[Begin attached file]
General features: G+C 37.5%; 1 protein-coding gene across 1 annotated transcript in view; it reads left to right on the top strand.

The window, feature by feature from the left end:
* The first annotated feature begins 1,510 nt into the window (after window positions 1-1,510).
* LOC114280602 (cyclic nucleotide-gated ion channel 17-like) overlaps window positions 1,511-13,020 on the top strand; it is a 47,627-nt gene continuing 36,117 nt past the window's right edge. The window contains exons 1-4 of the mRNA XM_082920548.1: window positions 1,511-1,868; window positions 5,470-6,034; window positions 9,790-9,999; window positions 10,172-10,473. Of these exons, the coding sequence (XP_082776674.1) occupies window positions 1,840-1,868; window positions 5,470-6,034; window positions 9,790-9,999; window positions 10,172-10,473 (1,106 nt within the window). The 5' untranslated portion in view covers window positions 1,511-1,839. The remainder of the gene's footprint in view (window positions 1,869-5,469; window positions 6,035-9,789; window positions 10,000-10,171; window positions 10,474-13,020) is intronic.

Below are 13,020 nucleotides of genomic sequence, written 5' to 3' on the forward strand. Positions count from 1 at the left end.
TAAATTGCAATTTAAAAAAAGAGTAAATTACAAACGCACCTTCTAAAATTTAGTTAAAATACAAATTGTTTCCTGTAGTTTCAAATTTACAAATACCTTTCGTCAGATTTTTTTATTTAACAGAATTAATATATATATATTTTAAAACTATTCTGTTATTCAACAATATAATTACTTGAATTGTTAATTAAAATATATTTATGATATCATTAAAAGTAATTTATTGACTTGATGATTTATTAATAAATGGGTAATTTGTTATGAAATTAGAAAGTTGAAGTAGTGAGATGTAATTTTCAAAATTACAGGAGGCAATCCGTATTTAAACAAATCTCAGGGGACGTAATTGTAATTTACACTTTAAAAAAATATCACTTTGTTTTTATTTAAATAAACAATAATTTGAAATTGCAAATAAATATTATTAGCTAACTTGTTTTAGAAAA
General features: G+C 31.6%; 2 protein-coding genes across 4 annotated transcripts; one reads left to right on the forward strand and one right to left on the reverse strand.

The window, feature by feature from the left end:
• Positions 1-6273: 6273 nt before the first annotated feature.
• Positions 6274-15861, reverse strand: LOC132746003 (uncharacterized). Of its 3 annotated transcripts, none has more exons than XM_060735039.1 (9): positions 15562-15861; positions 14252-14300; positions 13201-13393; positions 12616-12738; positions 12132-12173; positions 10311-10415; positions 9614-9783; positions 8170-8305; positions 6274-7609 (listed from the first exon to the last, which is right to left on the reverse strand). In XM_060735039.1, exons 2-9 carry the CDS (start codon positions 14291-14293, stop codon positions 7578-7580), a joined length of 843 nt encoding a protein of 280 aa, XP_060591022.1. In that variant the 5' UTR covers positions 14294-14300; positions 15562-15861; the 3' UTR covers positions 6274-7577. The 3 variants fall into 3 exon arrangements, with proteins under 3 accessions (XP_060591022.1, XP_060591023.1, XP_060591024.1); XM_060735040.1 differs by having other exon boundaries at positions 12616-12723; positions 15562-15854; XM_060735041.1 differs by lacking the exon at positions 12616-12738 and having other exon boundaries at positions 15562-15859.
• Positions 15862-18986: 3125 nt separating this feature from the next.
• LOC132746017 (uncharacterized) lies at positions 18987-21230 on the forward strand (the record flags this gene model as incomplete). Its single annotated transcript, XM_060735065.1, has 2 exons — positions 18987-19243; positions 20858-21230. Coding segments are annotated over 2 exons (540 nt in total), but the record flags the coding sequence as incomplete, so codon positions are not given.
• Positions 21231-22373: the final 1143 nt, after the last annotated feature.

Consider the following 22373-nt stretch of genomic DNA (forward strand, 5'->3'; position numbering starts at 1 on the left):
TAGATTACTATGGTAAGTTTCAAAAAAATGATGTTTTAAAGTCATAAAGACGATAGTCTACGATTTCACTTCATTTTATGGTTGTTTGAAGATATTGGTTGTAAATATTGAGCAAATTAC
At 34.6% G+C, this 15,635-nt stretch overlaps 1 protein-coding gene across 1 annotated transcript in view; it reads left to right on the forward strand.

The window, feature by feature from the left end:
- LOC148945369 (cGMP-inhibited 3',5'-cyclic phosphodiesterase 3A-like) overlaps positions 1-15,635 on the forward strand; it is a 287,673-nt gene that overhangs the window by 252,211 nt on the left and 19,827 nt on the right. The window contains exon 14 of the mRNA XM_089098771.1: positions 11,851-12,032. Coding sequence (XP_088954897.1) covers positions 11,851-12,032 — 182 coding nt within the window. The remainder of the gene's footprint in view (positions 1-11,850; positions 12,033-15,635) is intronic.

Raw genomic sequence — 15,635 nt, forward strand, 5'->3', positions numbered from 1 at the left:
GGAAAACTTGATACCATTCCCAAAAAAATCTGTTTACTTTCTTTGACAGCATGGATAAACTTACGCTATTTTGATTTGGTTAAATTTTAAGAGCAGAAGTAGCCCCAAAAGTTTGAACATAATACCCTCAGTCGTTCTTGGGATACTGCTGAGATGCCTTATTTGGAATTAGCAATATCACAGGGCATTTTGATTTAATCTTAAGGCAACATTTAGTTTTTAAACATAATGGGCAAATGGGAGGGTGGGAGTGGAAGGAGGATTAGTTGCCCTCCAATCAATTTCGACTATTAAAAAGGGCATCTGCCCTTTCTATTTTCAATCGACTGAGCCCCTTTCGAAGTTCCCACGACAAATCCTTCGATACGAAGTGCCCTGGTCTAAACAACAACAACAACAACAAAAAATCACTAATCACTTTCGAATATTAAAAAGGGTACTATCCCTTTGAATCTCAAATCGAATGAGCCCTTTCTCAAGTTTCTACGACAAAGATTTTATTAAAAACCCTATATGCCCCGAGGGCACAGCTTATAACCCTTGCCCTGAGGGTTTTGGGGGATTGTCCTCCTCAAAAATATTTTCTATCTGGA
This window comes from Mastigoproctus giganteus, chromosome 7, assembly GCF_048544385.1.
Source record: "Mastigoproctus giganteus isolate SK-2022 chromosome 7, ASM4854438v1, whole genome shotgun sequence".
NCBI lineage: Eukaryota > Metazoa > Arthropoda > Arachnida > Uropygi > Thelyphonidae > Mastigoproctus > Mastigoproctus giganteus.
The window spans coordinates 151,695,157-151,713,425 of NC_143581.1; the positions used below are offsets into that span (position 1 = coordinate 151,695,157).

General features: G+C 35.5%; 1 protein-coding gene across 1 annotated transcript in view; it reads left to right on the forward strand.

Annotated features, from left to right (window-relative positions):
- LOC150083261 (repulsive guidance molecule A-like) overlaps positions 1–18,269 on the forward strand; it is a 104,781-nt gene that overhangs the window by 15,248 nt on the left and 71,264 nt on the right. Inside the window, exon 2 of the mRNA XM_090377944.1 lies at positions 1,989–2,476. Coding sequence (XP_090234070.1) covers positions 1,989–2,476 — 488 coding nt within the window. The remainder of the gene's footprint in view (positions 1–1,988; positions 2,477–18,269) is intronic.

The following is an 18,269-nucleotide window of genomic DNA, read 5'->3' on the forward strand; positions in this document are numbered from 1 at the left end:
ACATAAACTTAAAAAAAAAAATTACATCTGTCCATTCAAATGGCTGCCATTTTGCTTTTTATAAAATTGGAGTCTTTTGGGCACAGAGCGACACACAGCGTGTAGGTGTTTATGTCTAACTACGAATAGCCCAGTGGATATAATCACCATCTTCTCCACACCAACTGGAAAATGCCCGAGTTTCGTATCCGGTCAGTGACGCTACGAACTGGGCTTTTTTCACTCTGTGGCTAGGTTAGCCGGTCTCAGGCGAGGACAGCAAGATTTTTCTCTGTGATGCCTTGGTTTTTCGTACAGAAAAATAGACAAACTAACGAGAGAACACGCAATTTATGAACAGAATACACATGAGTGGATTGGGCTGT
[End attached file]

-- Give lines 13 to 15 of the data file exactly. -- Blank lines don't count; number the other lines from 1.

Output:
• Positions 21231-22373: the final 1143 nt, after the last annotated feature.

Consider the following 22373-nt stretch of genomic DNA (forward strand, 5'->3'; position numbering starts at 1 on the left):
TAGATTACTATGGTAAGTTTCAAAAAAATGATGTTTTAAAGTCATAAAGACGATAGTCTACGATTTCACTTCATTTTATGGTTGTTTGAAGATATTGGTTGTAAATATTGAGCAAATTAC